Sheep attack concerns amid predicted influx of countryside visitors

Spring visitors to the countryside are being urged to keep their dogs under control as rural insurers warn of a potential hike in sheep worrying over Easter.

NFU Mutual has expressed concerns that the Easter break could see an influx of walkers unfamiliar with the Countryside Code and unaware of how new dogs will behave around livestock.

The pandemic has seen a surge in pet ownership and NFU Mutual research shows 88 per cent of dog owners exercise their dog in the countryside. Even more worryingly, 64 per cent of dog owners say they let their dog off the lead in the countryside – yet half admit their pet doesn’t always come back when called.

The warning comes at a critical time for farmers as the spring lambing period is now well underway, meaning ewes and new born lambs are often grazing close to footpaths, which can put them at risk of dog attacks.

Many farm animals are seriously injured or killed each year in dog attacks, with the UK cost estimated at £1.3m in 2020, a rise of over 10 per cent from the previous year.

Even if dogs don’t make contact, the distress of the chase can also cause sheep to die, miscarry and separate lambs from their mothers.

Rebecca Davidson, rural affairs specialist at NFU Mutual, said: “Dog attacks are easily preventable if owners keep their pets under control and on a lead when livestock may be nearby. Doing so keeps sheep and their lambs safe from harm and stops a country walk turning into carnage.”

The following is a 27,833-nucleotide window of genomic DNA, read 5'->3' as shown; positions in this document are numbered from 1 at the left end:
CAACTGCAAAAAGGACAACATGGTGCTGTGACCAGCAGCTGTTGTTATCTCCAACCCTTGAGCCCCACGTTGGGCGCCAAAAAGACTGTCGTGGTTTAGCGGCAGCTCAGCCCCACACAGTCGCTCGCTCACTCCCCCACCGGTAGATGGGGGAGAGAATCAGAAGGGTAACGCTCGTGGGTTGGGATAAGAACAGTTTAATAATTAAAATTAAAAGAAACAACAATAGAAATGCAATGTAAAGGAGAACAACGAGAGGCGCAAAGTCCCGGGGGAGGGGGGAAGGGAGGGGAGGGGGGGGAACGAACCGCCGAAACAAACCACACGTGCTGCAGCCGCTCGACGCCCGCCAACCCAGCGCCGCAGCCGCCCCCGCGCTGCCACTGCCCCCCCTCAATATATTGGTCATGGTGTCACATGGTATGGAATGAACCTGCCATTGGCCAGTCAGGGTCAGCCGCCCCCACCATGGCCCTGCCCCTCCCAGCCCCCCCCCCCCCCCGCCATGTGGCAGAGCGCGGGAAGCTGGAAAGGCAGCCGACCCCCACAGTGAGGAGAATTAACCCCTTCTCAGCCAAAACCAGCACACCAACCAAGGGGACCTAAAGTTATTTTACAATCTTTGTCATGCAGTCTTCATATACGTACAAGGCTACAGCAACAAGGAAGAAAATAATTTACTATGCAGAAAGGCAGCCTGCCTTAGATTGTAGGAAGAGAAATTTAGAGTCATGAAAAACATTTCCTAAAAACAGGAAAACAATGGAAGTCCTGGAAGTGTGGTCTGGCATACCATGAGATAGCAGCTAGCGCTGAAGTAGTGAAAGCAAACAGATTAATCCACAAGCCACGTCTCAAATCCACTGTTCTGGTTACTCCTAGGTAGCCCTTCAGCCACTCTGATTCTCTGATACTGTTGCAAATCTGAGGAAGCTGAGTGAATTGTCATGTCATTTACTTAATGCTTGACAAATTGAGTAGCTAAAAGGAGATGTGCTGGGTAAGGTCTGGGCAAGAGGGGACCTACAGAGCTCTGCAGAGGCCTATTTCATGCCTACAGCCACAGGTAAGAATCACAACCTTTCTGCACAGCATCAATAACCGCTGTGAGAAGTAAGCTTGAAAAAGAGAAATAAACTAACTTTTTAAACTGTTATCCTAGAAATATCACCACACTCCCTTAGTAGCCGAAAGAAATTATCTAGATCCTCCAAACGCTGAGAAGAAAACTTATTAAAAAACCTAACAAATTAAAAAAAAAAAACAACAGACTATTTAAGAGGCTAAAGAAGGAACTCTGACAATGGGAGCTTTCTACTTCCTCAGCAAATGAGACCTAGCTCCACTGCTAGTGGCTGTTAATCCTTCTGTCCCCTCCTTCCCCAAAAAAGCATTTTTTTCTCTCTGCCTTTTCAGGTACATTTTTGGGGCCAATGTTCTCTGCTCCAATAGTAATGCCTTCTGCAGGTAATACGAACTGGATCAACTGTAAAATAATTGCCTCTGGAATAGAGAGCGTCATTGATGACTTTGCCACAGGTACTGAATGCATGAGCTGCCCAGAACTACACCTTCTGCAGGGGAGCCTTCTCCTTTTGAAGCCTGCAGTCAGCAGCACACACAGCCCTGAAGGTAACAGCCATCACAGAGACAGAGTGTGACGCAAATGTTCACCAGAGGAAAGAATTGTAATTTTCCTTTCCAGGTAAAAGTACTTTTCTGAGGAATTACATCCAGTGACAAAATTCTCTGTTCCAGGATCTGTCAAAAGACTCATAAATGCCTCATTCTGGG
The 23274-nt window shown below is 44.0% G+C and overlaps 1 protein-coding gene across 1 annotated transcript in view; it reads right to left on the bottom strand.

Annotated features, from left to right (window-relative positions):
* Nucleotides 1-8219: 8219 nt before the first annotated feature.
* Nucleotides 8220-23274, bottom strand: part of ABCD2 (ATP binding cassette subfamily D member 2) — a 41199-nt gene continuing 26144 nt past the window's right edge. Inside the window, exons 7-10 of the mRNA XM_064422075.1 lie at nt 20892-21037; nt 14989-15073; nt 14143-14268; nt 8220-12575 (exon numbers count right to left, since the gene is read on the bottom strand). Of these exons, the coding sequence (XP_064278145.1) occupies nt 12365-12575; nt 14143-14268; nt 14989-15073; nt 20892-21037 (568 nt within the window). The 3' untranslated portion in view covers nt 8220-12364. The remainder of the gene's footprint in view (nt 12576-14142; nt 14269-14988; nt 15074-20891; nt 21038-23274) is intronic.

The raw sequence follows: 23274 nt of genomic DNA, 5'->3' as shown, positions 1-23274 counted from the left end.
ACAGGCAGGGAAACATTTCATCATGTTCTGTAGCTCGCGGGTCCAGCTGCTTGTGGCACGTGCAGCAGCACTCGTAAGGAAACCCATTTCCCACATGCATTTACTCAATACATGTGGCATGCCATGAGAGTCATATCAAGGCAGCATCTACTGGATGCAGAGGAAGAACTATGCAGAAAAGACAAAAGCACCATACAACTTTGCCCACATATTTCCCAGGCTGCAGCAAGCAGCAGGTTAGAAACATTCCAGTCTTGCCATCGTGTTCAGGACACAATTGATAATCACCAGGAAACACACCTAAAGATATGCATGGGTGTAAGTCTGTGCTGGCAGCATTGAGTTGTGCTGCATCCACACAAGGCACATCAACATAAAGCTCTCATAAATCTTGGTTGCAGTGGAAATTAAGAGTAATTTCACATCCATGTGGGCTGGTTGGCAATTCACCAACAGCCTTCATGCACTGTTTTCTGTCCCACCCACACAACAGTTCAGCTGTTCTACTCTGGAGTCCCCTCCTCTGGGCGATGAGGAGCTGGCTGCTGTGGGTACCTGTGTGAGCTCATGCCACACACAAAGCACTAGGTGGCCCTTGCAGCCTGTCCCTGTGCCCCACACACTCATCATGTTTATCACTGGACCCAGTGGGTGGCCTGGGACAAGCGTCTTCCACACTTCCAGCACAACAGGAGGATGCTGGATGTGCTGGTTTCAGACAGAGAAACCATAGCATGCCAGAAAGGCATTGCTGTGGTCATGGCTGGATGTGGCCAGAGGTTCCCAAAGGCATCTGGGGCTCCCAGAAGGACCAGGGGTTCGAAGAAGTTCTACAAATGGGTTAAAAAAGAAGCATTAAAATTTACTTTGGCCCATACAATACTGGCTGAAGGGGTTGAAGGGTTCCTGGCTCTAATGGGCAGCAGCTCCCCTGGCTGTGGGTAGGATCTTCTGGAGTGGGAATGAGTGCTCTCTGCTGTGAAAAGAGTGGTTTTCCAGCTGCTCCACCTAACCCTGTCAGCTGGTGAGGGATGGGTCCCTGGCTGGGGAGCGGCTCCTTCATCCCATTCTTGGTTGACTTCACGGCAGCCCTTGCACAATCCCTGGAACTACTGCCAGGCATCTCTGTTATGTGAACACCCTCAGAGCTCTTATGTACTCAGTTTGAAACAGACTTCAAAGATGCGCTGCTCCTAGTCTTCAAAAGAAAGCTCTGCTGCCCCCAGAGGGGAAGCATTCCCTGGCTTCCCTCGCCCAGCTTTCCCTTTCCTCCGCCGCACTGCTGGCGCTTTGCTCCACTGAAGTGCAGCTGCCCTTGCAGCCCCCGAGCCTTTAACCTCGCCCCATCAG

Walkers are also being urged to report any incidents of livestock worrying they may witness. The ‘What3Words’ app can be used to pinpoint your exact location, so you can report where you have seen an incident to within a 3m x 3m area. Attacks can leave livestock with painful injuries, so prompt and accurate information could save animals hours of suffering.

To make dog walking safe, NFU Mutual has issued a series of top tips to the public:

  • Always keep dogs on the lead when walking in rural areas where livestock are kept but let go of the lead if chased by cattle
  • Be aware that even small lap dogs can chase, injure and kill farm animals
  • Take special care to keep close control of dogs unused to farm animals
  • Report attacks by dogs and sightings of dogs roaming the countryside to the police or local farmers
  • Don’t let dogs loose and unsupervised in gardens adjoining livestock fields – many attacks are caused by dogs which escape and attack sheep grazing nearby

Advice on preventing dogs attacking livestock is available from NFU Mutual’s website

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